Shopping For One Person

Shopping For One Person
Shopping For One Person

Shopping for one person seems like it should be easy. After all, it’s just you, right? You know what foods you like to eat. You know how to make them. You know your schedule for the week so you know how many lunches you’ll be packing, how many nights you’ll be eating at home and whether you’ll be entertaining. Why, then, do you always end up throwing away all that limp produce and a-few-too-many-days-old chicken? And, yup. The bread is stale. Again.

There are a number of factors at play here, but typically the problem starts at the grocery store. Because it seems so easy. You know what you’re out of and you may even have a vague idea of what you’d like to prepare for dinner. So you get to the store and begin to shop but soon enough things go awry.

You see that tomatoes are on sale so you decide to get a few extra. There wasn’t a plan to get bananas but they’re perfectly ripe and certainly look tasty. And what’s that over there on the day-old bakery rack? By the time you get to the checkout, you’ve purchased waaaaayyyyyyyyy more than you had intended. And guess what? Some of that surplus is not going to make it anywhere but the trash can.

Now, don’t beat yourself up too badly because it’s not entirely your fault. Grocery stores are in the business of selling you groceries. They pay people to devise a plan to entice you to buy as much as they can possibly entice you to buy. What you need is a plan of your very own.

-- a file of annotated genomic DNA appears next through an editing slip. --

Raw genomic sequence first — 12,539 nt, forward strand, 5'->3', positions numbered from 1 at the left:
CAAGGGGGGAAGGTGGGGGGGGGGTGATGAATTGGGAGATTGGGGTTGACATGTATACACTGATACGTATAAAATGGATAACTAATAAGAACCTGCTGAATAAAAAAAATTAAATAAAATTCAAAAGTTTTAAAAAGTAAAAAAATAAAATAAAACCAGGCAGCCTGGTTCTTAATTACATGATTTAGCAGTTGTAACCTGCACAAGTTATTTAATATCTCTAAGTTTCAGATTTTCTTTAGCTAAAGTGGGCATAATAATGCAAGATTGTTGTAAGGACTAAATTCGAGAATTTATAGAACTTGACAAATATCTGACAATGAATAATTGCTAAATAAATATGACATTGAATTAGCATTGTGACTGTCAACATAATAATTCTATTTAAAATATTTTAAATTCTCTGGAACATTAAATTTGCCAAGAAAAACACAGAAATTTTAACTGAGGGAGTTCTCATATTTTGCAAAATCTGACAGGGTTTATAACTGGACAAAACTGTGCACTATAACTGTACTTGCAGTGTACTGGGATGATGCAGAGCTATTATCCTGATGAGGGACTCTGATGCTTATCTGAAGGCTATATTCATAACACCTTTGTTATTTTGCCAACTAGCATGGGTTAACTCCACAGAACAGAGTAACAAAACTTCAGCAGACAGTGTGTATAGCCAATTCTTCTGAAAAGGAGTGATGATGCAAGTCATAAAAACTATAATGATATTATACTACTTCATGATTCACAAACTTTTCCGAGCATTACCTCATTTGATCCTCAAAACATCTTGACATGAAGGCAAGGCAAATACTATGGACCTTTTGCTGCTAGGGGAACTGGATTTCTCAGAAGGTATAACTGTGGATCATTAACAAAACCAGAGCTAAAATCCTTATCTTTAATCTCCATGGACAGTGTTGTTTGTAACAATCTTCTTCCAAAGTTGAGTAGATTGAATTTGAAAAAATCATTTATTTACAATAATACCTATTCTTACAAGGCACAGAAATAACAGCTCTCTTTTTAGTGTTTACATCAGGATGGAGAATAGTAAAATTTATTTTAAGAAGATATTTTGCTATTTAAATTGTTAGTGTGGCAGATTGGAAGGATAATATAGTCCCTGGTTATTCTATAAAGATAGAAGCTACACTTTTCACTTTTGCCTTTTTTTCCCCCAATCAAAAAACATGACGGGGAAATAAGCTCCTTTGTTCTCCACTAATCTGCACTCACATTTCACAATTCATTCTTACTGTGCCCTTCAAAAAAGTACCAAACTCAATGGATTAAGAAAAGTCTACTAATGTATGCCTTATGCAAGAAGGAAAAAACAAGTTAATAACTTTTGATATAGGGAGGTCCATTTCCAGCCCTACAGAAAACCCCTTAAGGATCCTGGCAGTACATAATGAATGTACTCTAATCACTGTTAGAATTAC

Make a Healthy Meal Plan

Make a Healthy Meal Plan
Make a Healthy Meal Plan

The first step in conquering the grocery store is to make a healthy meal plan. It may sound complicated but it’s really not.

Remember how you sort of knew what you wanted to eat the last time you went shopping? Well, write it down. BOOM! Meal plan. At least for one meal, anyway.

And you don’t need to make 21 separate meal plans for the week. What are you having for dinner? You could make double and nuke the leftovers for lunch tomorrow. Or even triple if it’s something you really think you’d eat three times this week. Maybe you could make this Basic Overnight Oats Recipe for a few of your breakfasts. You get the idea.

Keep in mind that whole foods meal plans don’t need to be fancy. You don’t have to buy expensive food, have gourmet cooking skills or large blocks of time. Throw a piece of chicken and a potato in the oven while you microwave a bowl of frozen carrots. There you have it. Whole. Foods. Meal. That wasn’t so hard, was it?

Organize a Shopping List

Organize a Shopping List
Organize a Shopping List

Now that you have your meal plan created, it’s time to organize a shopping list. Yes, I do mean organize.

I’m sure you’re already familiar with the setup of your preferred grocery store so make the list in the order that you’ll be walking the store.

For example, list all your fresh produce items together, followed by seafood, meat and dairy. As you get to the “aisle items” part of your list, think about what items might be in the same aisle and list them accordingly. If you have to keep backtracking to get the items you forgot to get while you were there, you might decide it’s just easier to just get a can of spaghetti and a bag of chips for dinner.